This article accounts for Indigenous resistance in Amazonia. Large corporations continue to perpetuate the structural genocide of indigenous populations.

    1. They did not. According to the best estimates, there are some 45m indigenous people in Latin America today. Who are they? Those who define themselves thus, say social scientists. That self-definition does not turn on language and dress, nor still less on living in a rural community (though all those elements may be important to Indian cultural identities). The rise of the new Indian movements has several causes. First and foremost, most indigenous Latin Americans still live in poverty, and many in extreme poverty. Compared with the rest of the population, they have fewer years of schooling and are less likely to enjoy basic services, according to the World Bank. While access to primary schooling is now nearly universal, that is not true of higher education. Whereas 18% of Ecuadoreans aged between 18 and 25 are in full-time education, the figure for indigenous Ecuadoreans is only 1%, reckons Fernando García, an anthropologist at FLACSO, a postgraduate school in Quito.

      The Economist article (2004) recaping the overarching increase in Indigeniety and the problems it faces in our modern capitalist society.

    1. The protection of seed is thus of the utmost importance for the indigenous peoples of Guatemala and across Mesoamerica. “We cannot live without our corn,” said Acetún of the indigenous municipality. “It makes up all of our lives. We consume it for our food, we sell it, it is us.”

      This is an article about Guatemalan indigenous population wining fight against Monsnto in 2014.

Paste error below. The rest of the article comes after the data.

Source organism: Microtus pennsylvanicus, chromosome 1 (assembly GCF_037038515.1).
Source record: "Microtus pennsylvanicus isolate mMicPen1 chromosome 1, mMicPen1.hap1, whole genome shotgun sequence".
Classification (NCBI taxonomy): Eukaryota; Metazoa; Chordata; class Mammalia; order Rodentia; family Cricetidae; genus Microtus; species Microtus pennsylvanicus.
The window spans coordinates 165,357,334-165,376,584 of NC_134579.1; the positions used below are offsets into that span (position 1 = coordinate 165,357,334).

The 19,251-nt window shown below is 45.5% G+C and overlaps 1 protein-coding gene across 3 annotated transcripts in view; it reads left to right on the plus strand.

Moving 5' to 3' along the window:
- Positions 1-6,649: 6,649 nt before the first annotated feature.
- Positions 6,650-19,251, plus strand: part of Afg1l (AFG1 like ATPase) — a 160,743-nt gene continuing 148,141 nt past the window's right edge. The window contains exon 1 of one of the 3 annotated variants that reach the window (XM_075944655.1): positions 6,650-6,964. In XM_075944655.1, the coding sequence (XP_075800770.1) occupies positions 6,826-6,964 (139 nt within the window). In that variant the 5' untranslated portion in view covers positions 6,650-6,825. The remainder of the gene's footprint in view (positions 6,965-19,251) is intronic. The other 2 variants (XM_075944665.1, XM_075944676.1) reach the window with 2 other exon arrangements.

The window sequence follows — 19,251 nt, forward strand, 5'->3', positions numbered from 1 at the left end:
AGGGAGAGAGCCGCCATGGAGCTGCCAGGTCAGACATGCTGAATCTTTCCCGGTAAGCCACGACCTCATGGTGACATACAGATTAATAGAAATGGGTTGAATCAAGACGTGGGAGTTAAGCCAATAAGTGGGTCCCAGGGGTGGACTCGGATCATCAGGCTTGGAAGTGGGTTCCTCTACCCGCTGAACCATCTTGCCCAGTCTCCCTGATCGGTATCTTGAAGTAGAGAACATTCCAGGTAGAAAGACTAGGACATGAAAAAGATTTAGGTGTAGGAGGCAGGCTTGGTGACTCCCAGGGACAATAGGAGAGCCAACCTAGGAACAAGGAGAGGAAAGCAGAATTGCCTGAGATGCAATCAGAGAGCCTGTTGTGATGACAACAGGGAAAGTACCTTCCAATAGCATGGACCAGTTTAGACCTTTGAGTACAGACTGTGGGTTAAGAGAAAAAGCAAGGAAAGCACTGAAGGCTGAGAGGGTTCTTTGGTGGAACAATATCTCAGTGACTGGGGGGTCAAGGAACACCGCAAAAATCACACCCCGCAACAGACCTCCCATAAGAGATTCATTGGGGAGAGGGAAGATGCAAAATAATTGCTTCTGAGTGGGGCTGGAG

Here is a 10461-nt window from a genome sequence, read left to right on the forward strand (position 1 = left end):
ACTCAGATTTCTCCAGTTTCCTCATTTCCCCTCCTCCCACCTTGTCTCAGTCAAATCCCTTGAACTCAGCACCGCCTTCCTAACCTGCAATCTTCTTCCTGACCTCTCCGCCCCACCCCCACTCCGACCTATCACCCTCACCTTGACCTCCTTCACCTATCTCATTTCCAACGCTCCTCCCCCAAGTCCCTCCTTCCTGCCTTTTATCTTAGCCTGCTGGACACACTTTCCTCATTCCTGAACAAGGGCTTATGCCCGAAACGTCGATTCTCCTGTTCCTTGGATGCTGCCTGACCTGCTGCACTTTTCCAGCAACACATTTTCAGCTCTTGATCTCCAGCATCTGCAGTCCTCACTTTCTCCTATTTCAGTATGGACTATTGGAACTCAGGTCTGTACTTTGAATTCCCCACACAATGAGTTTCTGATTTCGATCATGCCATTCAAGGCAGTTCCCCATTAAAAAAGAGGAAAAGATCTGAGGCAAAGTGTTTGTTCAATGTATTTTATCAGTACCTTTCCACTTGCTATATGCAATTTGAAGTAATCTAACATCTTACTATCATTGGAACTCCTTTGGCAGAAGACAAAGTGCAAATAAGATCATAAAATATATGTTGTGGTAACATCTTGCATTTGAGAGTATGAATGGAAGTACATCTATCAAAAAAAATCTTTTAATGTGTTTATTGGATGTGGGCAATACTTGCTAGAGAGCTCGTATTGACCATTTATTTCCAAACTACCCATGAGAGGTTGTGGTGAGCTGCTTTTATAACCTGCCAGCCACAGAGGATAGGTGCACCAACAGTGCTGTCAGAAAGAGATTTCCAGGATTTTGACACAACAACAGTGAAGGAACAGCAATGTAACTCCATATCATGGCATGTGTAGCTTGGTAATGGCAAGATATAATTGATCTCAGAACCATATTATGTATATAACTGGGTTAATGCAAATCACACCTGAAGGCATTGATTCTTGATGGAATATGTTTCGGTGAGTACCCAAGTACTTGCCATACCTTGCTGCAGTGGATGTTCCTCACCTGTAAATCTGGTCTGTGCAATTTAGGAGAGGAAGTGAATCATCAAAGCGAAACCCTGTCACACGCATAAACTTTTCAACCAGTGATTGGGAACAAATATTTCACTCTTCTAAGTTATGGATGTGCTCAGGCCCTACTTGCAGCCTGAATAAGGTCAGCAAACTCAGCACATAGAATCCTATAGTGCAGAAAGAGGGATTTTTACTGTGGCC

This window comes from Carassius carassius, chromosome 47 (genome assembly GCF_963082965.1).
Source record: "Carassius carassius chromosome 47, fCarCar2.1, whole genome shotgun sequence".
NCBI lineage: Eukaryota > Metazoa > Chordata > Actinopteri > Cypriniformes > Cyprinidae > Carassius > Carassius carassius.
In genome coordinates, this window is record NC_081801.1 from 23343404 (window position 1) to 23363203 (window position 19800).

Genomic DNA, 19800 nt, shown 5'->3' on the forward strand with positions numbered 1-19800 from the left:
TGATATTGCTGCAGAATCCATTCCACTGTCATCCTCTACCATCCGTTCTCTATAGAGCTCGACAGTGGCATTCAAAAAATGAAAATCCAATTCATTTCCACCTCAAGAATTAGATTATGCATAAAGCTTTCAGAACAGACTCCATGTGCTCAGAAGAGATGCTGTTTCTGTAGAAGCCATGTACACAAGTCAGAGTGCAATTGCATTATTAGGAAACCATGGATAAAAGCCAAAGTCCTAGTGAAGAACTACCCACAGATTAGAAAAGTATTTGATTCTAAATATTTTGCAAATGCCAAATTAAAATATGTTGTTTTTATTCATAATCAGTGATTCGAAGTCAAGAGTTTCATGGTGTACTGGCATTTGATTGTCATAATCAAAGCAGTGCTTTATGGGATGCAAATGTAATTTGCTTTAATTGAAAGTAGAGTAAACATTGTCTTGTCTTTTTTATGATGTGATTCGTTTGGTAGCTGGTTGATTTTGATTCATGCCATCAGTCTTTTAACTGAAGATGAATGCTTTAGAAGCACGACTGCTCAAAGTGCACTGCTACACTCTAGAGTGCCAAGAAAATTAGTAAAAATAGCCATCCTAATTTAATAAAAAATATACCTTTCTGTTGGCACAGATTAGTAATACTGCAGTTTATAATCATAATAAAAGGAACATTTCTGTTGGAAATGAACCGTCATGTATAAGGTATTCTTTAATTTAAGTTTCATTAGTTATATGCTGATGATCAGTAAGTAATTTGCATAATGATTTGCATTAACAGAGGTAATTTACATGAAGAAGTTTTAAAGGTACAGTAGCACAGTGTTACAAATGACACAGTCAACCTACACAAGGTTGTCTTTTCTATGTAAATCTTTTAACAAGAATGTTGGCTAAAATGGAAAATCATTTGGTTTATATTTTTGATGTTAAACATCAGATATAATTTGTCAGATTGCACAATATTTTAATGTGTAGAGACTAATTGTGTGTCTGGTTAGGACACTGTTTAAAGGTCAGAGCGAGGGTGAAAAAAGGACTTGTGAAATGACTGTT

4. Sep 2015
    1. When Oscar Olivera informed the crowd in the plaza of the agreement and claimed victory, he received a tepid response. Peasant delegates, who had become ever more suspicious of government promises, demanded that the modifications of Law 2029 be approved at once. Nevertheless, the crowd disbanded. Modifications to the law were approved in parliament that same night and a modified law, No. 2066, was proclaimed by President Banzer on April 11. The reform contained 36 articles. The main points were that (1) the possibility of creating a national water council was left open; (2) instead of five-year licenses peasant and indigenous organizations now had to register only for "the useful life of the service"; (3) in concession areas the concessionaires would not have monopoly rights and water committees, cooperatives, and other usos y costumbres would be recognized; and (4) rate structures were to be established in consultation with the municipalities and the local units of Popular Participation

      Great Read ! Looks at the Water Wars of 2000 in Cochabamba, Bolivia.